The Truly Great

By Stephen Spender 1909–1995 Stephen Spender
I think continually of those who were truly great.
Who, from the womb, remembered the soul’s history
Through corridors of light, where the hours are suns,
Endless and singing. Whose lovely ambition
Was that their lips, still touched with fire,
Should tell of the Spirit, clothed from head to foot in song.
And who hoarded from the Spring branches
The desires falling across their bodies like blossoms.
What is precious, is never to forget
The essential delight of the blood drawn from ageless springs
Breaking through rocks in worlds before our earth.
Never to deny its pleasure in the morning simple light
Nor its grave evening demand for love.
Never to allow gradually the traffic to smother
With noise and fog, the flowering of the spirit.
Near the snow, near the sun, in the highest fields,
See how these names are fêted by the waving grass
And by the streamers of white cloud
And whispers of wind in the listening sky.
The names of those who in their lives fought for life,
Who wore at their hearts the fire’s centre.
Born of the sun, they travelled a short while toward the sun
And left the vivid air signed with their honour.

Stephen Spender, “The Truly Great” from Collected Poems 1928-1953. Copyright © 1955 by Stephen Spender. Reprinted by permission of Ed Victor Ltd.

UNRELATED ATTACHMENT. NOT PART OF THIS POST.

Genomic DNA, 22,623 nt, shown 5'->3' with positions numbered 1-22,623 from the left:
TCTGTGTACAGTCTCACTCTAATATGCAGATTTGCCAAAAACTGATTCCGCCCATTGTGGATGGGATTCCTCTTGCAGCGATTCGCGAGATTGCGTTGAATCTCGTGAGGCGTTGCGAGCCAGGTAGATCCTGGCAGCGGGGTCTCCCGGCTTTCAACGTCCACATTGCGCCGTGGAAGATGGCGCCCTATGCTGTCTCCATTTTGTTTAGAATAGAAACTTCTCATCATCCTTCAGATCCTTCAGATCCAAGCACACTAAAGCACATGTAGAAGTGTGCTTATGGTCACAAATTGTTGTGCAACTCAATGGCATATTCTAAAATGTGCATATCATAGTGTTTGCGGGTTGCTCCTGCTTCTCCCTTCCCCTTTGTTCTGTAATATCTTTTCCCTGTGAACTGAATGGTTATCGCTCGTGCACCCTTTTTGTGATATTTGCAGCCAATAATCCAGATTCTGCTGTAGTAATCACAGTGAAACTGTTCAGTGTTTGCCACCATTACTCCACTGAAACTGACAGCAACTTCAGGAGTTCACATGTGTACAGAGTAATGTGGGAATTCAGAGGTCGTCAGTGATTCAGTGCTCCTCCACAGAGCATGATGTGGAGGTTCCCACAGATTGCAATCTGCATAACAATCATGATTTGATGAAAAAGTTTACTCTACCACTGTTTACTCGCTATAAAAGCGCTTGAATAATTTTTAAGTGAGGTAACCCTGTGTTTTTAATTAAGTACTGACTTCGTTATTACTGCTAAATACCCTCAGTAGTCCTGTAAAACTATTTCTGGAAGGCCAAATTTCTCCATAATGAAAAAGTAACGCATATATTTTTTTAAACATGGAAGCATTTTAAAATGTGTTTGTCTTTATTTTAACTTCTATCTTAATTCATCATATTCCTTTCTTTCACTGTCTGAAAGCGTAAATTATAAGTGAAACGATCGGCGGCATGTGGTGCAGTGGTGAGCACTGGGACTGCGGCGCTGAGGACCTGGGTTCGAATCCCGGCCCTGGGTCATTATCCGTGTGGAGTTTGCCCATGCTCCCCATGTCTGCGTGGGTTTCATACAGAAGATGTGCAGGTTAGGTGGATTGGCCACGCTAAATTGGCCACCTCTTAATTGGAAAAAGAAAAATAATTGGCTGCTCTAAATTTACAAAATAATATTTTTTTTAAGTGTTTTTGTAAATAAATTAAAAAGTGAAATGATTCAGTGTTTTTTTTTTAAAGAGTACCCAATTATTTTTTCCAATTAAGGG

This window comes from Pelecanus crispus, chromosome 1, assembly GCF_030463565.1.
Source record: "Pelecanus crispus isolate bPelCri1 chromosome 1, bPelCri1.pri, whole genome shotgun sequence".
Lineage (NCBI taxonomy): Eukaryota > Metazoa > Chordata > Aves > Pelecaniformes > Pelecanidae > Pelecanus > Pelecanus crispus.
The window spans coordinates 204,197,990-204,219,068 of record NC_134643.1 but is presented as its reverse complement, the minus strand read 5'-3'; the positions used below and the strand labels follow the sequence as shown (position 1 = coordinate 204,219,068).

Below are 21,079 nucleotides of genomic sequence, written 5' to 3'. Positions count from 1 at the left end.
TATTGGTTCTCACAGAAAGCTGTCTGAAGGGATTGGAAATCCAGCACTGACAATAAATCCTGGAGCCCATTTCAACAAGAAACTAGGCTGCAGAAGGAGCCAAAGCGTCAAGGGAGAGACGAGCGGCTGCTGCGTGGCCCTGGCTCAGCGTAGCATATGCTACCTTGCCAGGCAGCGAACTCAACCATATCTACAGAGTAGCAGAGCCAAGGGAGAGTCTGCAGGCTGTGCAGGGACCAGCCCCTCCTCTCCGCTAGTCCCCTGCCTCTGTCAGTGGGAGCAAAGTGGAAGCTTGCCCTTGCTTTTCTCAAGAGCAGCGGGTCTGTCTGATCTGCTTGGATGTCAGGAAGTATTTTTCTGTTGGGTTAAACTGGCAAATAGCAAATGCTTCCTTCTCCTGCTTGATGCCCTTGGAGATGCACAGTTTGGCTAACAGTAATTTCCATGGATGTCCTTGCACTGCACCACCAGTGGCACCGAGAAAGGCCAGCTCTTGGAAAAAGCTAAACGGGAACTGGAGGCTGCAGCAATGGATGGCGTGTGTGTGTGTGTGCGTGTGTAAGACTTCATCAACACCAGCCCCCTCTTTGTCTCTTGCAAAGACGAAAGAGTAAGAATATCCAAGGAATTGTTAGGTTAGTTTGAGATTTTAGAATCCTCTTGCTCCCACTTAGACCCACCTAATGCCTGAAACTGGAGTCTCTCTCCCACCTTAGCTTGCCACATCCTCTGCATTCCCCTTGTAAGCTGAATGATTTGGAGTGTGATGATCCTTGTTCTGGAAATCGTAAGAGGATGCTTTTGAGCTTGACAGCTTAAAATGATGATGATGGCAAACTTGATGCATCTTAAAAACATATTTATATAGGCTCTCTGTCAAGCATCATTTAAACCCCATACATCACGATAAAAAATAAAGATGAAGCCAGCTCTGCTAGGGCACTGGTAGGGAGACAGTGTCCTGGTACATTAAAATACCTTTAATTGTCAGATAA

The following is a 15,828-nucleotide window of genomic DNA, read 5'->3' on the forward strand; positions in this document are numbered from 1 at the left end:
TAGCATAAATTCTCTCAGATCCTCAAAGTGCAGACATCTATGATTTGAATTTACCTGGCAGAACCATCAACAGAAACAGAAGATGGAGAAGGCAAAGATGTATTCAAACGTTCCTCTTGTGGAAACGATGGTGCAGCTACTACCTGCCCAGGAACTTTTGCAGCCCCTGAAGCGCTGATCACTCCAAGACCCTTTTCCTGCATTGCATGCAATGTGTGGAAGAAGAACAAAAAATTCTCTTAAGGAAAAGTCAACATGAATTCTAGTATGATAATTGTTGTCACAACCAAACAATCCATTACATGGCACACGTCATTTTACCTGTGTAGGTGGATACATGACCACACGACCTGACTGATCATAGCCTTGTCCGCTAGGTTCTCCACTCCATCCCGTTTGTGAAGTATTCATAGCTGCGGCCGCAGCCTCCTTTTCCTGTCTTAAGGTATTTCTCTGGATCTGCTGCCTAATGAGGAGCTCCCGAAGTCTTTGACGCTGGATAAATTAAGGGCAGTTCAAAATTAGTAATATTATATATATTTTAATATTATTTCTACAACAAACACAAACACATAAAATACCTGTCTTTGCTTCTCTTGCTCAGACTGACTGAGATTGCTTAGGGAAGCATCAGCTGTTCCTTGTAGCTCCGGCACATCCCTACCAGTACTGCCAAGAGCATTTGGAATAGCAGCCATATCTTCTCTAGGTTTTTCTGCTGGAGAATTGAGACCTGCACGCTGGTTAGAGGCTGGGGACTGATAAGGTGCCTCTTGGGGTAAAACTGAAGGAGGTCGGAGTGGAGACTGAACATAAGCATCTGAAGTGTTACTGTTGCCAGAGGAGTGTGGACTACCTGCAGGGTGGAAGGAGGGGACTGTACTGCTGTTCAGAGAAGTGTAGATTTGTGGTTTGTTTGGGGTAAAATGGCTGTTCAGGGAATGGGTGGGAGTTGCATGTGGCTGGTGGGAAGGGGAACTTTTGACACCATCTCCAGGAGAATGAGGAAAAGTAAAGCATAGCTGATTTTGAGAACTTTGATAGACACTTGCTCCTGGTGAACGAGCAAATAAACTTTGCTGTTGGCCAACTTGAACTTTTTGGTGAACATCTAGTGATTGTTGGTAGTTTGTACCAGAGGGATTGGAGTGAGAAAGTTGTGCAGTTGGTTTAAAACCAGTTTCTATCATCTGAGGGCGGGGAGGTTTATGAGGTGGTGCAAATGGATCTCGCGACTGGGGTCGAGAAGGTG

Source: Collected Poems 1928-1953 (Random House Inc., 1955)

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Poet Stephen Spender 1909–1995


Subjects Living, The Mind, Time & Brevity, Nature, Landscapes & Pastorals, Arts & Sciences, Social Commentaries, History & Politics

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 Stephen  Spender


Stephen Spender was a member of the generation of British poets who came to prominence in the 1930s, a group—sometimes referred to as the Oxford Poets—that included W. H. Auden, Christopher Isherwood, C. Day Lewis, and Louis MacNeice. In World within World: The Autobiography of Stephen Spender the author speculated that the names of the members of the group became irreversibly linked in the minds of critics for no other reason . . .

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SUBJECT Living, The Mind, Time & Brevity, Nature, Landscapes & Pastorals, Arts & Sciences, Social Commentaries, History & Politics


Poetic Terms Free Verse

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Originally appeared in Poetry magazine.

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